Taurus ready to rebuild credibility, but hurdles still ahead

After settling a $30 million class action suit over a defective handgun, Taurus International’s chief executive officer said the agreement is a step to rebuild the brand’s credibility.

“A company that stands behind its product and is willing to do the right thing for the customer actually gives us credibility,” said Anthony Acitelli, the company’s CEO and president, in an interview with Shooting Sports Retailer.

The class action suit, which was filed in 2013, focused on an Iowan officer whose gun, a Taurus Model PT-140PRO, fell out of its holster and discharged as it hit the ground, an incident that highlighted a likely defect that has resulted in injury and even death.

“If you look at cases where companies had safety notices and recalls, the general public looks on that favorably and says this is a company that’s a good corporate citizen, that’s taking responsibility for their products, and we’re doing the right thing,” Acitelli said.

The settlement agreement requires Taurus to both issue a recall by buying-back affected firearms, or fix the issue and provide safety instruction. However, according to the language of the order, the company does not have to admit that its products are defective.

Per the agreement, which was finalized in November, a website has been launched to inform the public about the settlement and how owners of select Taurus pistols can submit a claim (for FAQ click here).

The settlement covers the following Taurus pistols: PT-111 Millennium; PT-132 Millennium; PT-138 Millennium; PT-140 Millennium; PT-145 Millennium; PT-745 Millennium; PT- 609; PT-640; and PT-24/7.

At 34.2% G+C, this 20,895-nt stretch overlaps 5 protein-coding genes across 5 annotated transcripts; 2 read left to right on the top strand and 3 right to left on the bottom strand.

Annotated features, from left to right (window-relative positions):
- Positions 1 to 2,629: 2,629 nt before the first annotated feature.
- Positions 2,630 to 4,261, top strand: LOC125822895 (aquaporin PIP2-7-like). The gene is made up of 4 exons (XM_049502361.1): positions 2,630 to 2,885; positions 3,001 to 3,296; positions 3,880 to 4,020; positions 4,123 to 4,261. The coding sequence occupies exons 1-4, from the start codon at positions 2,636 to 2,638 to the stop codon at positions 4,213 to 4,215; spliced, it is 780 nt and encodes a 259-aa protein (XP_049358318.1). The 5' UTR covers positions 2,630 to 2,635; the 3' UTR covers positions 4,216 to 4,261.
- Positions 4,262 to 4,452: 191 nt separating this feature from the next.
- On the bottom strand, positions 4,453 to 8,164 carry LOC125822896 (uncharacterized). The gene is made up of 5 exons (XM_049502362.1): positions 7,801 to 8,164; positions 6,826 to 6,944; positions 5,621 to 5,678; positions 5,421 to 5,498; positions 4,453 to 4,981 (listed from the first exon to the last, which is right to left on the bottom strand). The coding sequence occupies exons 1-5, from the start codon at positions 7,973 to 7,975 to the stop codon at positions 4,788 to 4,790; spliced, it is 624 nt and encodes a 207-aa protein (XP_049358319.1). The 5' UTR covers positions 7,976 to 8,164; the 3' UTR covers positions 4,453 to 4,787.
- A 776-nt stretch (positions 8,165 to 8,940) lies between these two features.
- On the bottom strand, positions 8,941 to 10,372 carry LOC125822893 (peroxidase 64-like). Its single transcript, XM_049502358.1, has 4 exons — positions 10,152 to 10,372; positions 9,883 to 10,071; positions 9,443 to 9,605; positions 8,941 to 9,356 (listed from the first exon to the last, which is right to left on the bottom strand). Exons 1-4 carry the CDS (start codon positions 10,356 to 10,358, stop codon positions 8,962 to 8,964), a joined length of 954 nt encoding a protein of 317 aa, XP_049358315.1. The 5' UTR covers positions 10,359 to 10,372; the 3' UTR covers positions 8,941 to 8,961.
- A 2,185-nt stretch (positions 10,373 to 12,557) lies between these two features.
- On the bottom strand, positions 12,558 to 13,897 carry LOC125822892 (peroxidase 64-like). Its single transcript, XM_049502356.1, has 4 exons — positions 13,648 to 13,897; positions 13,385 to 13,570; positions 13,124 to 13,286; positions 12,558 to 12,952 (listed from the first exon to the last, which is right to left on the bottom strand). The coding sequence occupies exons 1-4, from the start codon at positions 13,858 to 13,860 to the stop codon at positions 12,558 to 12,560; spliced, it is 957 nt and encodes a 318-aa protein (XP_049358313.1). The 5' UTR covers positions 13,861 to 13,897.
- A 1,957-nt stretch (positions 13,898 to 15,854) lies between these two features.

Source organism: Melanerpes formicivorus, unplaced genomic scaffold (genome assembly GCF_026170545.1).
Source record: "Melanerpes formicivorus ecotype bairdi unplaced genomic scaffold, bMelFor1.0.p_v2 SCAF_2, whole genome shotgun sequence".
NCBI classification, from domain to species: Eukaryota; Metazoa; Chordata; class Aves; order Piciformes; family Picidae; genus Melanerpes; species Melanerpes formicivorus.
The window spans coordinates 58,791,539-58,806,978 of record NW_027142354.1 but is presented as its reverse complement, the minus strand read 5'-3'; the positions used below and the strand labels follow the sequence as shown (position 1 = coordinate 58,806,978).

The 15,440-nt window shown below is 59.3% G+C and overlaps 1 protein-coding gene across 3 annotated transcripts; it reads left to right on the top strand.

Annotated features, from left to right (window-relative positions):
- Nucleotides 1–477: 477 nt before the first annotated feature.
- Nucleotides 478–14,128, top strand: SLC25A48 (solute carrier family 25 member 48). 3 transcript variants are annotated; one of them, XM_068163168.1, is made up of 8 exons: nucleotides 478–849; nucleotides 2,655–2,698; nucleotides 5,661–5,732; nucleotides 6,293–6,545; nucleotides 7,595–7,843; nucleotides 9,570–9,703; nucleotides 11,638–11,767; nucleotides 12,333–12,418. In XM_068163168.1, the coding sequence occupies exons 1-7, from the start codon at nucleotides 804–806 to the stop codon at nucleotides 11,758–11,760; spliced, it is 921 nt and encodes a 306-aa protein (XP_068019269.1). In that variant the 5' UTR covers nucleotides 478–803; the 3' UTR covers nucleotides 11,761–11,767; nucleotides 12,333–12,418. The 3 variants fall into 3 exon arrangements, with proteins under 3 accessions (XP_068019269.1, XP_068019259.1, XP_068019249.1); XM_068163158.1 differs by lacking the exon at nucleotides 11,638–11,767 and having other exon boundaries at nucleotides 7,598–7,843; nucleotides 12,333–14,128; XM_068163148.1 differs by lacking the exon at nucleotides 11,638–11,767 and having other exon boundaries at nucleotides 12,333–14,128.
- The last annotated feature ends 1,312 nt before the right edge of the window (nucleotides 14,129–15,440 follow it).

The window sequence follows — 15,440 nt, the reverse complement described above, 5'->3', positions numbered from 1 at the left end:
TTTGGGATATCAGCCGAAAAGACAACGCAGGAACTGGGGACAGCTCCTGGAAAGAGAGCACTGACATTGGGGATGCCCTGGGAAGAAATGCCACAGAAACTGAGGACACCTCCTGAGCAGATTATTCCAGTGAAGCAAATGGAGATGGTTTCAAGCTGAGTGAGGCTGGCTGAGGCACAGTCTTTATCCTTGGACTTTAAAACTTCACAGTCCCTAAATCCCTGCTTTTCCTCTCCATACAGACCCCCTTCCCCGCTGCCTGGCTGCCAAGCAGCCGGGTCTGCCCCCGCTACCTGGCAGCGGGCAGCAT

Also, according to the settlement, Taurus pistols owners could file suit against the Florida company, but they would be unable to participate in the recall.

The lawsuit has parallels to Remington’s infamous Model 700 trigger defect, which allows the rifle to discharge a round without the a trigger pull and has been the subject to dozens of lawsuits. However, the rifle was the subject of a major settlement in April.

In November, two separate plaintiffs filed suit in a Florida county court over Taurus’s alleged defect. One case says a Taurus PT 609 9mm handgun discharged as an Alabama man tried to seat a magazine and the round pierced his hand, his wife’s arm and their 11-year-old son’s neck, which killed him.

The second case says a Taurus 24/7 PRO DS 9mm handgun discharged when it fell out of a holster and hit the ground. The round struck owner in the leg and he suffered extensive tissue, bone, nerve and muscle damage.

Also like the Remington case, court documents in the Taurus cases have a body of work to reference. Along with documented evidence and video, the Sao Paulo Military Police in Brazil recalled all 98,000 Taurus 24/7 pistols issued to their personnel after discovering the pistols could be discharged without the trigger being pulled.

Although the settlement has been agreed upon, final approval is scheduled for Jan. 20. If the court approves the settlement and there are no appeals, the claims period will run from approximately Feb. 24 until June 23.

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